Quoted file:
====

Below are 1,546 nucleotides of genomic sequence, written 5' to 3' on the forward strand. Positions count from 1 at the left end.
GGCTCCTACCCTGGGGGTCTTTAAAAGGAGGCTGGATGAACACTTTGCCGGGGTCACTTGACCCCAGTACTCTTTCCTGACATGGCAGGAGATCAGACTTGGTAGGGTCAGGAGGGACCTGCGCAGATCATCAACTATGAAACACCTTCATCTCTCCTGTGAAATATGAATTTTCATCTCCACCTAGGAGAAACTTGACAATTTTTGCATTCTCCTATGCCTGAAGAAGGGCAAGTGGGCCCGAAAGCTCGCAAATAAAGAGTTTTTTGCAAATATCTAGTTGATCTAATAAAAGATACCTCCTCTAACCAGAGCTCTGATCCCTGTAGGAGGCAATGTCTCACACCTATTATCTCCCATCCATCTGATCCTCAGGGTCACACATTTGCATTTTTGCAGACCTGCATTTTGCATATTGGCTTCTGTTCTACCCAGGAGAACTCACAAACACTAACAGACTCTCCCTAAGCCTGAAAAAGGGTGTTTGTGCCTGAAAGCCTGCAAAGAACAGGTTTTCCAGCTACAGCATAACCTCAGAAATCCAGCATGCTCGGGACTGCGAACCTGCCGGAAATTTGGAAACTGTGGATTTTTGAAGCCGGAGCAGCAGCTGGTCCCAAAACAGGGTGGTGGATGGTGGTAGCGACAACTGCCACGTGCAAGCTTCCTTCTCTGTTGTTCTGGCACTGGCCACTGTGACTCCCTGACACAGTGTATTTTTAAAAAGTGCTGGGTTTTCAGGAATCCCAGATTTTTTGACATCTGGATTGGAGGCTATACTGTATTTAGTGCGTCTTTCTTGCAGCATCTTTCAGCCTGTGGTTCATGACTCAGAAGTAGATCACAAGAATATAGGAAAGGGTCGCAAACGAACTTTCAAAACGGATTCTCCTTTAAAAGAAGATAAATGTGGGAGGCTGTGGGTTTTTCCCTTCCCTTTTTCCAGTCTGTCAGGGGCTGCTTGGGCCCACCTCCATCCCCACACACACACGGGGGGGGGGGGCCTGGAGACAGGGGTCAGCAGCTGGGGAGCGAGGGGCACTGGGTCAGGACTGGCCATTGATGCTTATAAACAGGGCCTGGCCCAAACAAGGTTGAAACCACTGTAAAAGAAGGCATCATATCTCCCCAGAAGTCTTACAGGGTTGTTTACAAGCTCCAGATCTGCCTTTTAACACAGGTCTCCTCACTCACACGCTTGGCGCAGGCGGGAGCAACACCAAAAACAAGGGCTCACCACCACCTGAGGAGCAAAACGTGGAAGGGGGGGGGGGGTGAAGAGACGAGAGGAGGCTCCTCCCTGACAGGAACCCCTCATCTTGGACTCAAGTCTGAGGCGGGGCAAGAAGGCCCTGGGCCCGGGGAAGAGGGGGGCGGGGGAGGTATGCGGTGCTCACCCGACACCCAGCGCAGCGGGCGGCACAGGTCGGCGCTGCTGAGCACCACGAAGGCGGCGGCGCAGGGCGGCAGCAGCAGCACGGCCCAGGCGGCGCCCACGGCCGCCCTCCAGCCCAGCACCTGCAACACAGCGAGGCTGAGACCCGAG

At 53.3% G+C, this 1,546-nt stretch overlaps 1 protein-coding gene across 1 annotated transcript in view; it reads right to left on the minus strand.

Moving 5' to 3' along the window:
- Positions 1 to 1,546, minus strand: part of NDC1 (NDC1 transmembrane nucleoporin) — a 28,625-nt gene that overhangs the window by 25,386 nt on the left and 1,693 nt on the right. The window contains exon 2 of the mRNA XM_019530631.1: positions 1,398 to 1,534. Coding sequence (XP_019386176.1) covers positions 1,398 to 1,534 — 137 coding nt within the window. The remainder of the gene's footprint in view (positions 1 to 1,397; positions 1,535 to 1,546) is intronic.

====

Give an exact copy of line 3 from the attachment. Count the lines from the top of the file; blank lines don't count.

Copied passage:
At 53.3% G+C, this 1,546-nt stretch overlaps 1 protein-coding gene across 1 annotated transcript in view; it reads right to left on the minus strand.